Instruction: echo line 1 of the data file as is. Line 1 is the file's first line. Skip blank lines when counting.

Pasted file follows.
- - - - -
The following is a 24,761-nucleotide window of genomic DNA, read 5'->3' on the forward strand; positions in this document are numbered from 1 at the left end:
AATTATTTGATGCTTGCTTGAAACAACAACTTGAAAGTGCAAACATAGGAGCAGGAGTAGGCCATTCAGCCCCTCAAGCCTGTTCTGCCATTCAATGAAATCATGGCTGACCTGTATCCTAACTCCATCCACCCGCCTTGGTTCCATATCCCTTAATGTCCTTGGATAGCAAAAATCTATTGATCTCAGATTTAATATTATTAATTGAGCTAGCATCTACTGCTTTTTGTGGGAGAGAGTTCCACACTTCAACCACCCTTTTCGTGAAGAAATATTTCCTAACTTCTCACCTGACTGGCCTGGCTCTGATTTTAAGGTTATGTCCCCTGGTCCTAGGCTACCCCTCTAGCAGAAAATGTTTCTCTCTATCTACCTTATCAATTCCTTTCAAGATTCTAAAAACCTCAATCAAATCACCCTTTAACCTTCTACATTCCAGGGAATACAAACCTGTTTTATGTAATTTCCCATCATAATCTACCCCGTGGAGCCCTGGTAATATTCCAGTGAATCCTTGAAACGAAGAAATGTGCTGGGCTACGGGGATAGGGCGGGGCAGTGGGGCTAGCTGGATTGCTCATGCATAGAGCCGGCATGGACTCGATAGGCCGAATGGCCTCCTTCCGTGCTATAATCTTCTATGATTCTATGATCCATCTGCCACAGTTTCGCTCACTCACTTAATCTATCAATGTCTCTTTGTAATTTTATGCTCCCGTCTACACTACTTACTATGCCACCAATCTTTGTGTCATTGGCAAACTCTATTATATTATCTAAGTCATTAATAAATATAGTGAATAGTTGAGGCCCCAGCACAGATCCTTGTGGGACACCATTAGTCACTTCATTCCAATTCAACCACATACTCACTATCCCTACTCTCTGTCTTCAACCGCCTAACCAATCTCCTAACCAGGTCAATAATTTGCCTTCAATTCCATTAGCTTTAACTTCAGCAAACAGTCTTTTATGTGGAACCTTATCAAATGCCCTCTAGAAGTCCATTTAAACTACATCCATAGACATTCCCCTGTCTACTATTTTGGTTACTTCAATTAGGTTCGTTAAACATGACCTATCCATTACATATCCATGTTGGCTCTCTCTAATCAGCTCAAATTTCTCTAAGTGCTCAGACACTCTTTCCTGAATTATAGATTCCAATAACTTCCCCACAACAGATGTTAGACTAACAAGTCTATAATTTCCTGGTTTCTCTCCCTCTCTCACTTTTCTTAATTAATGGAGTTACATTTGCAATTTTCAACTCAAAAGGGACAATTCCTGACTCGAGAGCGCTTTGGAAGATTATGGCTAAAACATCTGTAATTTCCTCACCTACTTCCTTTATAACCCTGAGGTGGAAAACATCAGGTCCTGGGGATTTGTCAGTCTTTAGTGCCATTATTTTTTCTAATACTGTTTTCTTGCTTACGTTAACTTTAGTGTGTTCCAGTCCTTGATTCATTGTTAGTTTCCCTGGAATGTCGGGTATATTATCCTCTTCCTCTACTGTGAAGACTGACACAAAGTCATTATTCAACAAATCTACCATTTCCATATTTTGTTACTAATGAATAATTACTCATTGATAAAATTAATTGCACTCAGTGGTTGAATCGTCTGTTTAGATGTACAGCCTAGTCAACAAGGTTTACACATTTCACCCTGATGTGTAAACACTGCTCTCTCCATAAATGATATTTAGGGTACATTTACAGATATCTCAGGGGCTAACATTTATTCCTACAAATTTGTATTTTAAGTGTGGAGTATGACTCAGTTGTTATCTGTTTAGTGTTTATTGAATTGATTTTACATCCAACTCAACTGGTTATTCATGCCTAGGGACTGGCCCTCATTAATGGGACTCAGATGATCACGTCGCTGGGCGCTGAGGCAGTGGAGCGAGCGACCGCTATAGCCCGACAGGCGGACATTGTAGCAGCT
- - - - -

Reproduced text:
The following is a 24,761-nucleotide window of genomic DNA, read 5'->3' on the forward strand; positions in this document are numbered from 1 at the left end: